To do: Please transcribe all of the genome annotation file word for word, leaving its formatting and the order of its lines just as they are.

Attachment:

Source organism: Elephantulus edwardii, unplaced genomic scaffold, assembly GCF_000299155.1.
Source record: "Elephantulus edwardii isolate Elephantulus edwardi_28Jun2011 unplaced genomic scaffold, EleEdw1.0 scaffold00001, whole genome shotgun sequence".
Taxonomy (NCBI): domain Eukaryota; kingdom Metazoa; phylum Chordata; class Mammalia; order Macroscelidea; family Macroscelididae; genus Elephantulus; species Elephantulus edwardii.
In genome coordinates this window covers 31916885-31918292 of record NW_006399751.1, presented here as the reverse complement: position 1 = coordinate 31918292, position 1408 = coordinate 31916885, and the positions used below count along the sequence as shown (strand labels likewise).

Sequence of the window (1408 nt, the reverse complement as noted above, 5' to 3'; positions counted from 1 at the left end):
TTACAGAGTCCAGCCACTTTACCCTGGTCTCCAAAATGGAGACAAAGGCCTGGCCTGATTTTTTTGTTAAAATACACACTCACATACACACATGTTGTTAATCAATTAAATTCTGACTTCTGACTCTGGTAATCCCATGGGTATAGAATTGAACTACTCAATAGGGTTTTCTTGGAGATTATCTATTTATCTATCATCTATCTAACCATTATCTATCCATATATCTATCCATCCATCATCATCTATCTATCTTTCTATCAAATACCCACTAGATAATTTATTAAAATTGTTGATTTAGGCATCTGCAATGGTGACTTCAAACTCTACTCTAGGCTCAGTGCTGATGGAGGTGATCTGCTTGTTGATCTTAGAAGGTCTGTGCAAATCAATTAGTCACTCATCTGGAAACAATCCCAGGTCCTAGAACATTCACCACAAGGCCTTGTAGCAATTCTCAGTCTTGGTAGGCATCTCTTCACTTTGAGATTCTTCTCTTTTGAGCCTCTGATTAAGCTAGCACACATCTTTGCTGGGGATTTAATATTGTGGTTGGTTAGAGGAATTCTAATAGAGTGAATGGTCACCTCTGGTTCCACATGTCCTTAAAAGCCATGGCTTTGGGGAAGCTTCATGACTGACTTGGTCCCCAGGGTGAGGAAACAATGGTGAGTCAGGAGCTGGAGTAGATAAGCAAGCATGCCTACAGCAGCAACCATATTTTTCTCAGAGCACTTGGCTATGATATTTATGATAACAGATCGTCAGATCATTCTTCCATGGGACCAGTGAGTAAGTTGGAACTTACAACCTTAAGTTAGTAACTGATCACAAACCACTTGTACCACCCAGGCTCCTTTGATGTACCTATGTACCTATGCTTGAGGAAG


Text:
Source organism: Elephantulus edwardii, unplaced genomic scaffold, assembly GCF_000299155.1.
Source record: "Elephantulus edwardii isolate Elephantulus edwardi_28Jun2011 unplaced genomic scaffold, EleEdw1.0 scaffold00001, whole genome shotgun sequence".
Taxonomy (NCBI): domain Eukaryota; kingdom Metazoa; phylum Chordata; class Mammalia; order Macroscelidea; family Macroscelididae; genus Elephantulus; species Elephantulus edwardii.
In genome coordinates this window covers 31916885-31918292 of record NW_006399751.1, presented here as the reverse complement: position 1 = coordinate 31918292, position 1408 = coordinate 31916885, and the positions used below count along the sequence as shown (strand labels likewise).

Sequence of the window (1408 nt, the reverse complement as noted above, 5' to 3'; positions counted from 1 at the left end):
TTACAGAGTCCAGCCACTTTACCCTGGTCTCCAAAATGGAGACAAAGGCCTGGCCTGATTTTTTTGTTAAAATACACACTCACATACACACATGTTGTTAATCAATTAAATTCTGACTTCTGACTCTGGTAATCCCATGGGTATAGAATTGAACTACTCAATAGGGTTTTCTTGGAGATTATCTATTTATCTATCATCTATCTAACCATTATCTATCCATATATCTATCCATCCATCATCATCTATCTATCTTTCTATCAAATACCCACTAGATAATTTATTAAAATTGTTGATTTAGGCATCTGCAATGGTGACTTCAAACTCTACTCTAGGCTCAGTGCTGATGGAGGTGATCTGCTTGTTGATCTTAGAAGGTCTGTGCAAATCAATTAGTCACTCATCTGGAAACAATCCCAGGTCCTAGAACATTCACCACAAGGCCTTGTAGCAATTCTCAGTCTTGGTAGGCATCTCTTCACTTTGAGATTCTTCTCTTTTGAGCCTCTGATTAAGCTAGCACACATCTTTGCTGGGGATTTAATATTGTGGTTGGTTAGAGGAATTCTAATAGAGTGAATGGTCACCTCTGGTTCCACATGTCCTTAAAAGCCATGGCTTTGGGGAAGCTTCATGACTGACTTGGTCCCCAGGGTGAGGAAACAATGGTGAGTCAGGAGCTGGAGTAGATAAGCAAGCATGCCTACAGCAGCAACCATATTTTTCTCAGAGCACTTGGCTATGATATTTATGATAACAGATCGTCAGATCATTCTTCCATGGGACCAGTGAGTAAGTTGGAACTTACAACCTTAAGTTAGTAACTGATCACAAACCACTTGTACCACCCAGGCTCCTTTGATGTACCTATGTACCTATGCTTGAGGAAG